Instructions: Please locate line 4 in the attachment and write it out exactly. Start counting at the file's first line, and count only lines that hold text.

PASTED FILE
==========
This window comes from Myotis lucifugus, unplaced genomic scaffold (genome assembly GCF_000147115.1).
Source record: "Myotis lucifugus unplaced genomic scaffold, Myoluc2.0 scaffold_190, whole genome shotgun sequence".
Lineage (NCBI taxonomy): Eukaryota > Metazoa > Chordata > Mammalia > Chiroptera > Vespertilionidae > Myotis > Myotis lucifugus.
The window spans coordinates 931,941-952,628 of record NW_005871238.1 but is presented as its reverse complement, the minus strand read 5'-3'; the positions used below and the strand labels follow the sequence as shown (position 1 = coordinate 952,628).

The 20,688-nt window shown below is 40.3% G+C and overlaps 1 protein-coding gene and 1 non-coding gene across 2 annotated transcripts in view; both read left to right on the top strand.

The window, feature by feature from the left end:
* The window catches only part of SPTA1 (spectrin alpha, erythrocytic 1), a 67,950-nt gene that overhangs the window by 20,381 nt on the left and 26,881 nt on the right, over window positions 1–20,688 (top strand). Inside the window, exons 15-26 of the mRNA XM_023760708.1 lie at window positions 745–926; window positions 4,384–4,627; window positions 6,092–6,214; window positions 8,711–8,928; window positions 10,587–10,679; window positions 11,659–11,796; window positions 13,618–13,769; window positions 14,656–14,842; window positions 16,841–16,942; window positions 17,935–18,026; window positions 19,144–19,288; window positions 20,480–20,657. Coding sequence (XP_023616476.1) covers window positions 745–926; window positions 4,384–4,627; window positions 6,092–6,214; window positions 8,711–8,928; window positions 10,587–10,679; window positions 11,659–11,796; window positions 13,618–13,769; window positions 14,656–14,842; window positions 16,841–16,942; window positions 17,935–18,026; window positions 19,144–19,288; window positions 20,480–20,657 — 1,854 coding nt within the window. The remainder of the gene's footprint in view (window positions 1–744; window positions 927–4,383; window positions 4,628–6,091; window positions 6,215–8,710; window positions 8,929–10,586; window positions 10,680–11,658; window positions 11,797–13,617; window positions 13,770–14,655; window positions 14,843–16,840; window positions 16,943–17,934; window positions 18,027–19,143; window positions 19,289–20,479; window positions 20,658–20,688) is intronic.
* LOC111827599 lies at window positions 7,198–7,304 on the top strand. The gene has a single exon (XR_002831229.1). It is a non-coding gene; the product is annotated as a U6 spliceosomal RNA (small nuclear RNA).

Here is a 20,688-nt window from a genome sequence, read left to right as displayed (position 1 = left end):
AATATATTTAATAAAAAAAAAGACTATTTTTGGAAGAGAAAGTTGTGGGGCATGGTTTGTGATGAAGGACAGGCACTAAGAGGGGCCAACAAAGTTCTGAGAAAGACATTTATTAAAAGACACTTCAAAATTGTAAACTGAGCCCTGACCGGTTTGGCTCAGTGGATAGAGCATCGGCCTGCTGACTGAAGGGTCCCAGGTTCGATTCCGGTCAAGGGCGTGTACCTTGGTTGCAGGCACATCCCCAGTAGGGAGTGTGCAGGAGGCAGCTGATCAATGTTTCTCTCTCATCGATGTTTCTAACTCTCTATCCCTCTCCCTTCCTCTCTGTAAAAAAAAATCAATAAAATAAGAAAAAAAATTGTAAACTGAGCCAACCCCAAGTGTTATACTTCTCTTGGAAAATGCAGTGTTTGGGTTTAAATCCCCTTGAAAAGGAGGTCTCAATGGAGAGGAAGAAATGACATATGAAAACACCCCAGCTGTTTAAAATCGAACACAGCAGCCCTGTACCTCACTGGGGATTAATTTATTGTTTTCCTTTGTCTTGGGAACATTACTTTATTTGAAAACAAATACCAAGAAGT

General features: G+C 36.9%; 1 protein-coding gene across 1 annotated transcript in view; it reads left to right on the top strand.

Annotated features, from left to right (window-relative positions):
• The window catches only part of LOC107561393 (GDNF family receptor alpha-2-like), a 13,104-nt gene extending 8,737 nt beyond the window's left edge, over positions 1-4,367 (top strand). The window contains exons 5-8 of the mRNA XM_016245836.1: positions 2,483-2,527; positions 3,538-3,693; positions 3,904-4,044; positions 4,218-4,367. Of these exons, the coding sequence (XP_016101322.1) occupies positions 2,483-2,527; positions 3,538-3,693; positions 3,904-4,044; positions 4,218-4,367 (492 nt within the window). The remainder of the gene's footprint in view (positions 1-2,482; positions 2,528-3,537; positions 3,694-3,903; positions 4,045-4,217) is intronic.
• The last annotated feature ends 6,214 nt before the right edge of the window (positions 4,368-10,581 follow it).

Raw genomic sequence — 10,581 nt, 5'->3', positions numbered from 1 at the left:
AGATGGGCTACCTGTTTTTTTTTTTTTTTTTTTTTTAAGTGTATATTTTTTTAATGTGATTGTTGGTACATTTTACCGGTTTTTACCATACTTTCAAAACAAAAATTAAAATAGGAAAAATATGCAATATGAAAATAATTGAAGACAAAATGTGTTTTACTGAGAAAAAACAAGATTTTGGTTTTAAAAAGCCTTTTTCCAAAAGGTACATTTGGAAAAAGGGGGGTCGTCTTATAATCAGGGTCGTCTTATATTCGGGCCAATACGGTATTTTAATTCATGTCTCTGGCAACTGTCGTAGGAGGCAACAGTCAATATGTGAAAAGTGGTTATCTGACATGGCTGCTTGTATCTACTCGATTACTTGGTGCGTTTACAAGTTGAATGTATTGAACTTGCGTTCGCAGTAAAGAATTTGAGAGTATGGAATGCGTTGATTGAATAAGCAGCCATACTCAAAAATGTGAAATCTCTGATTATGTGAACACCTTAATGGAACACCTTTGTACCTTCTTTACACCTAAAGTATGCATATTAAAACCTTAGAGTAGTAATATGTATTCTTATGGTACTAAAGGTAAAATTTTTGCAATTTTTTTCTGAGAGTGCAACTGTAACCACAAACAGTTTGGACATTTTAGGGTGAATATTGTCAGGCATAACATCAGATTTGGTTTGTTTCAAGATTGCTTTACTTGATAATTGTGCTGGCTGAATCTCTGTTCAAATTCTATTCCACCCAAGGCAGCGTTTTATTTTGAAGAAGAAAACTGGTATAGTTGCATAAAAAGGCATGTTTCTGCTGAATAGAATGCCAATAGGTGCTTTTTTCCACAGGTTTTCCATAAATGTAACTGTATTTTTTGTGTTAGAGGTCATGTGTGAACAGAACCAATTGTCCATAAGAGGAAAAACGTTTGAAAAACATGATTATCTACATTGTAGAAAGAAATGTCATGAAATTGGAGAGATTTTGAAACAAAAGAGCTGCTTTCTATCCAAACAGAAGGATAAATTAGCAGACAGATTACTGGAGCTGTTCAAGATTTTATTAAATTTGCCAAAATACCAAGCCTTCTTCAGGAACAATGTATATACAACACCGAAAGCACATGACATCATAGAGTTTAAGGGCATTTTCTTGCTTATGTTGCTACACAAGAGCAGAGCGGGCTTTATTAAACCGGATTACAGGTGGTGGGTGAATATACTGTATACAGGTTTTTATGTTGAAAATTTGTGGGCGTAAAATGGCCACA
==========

The window spans coordinates 931,941-952,628 of record NW_005871238.1 but is presented as its reverse complement, the minus strand read 5'-3'; the positions used below and the strand labels follow the sequence as shown (position 1 = coordinate 952,628).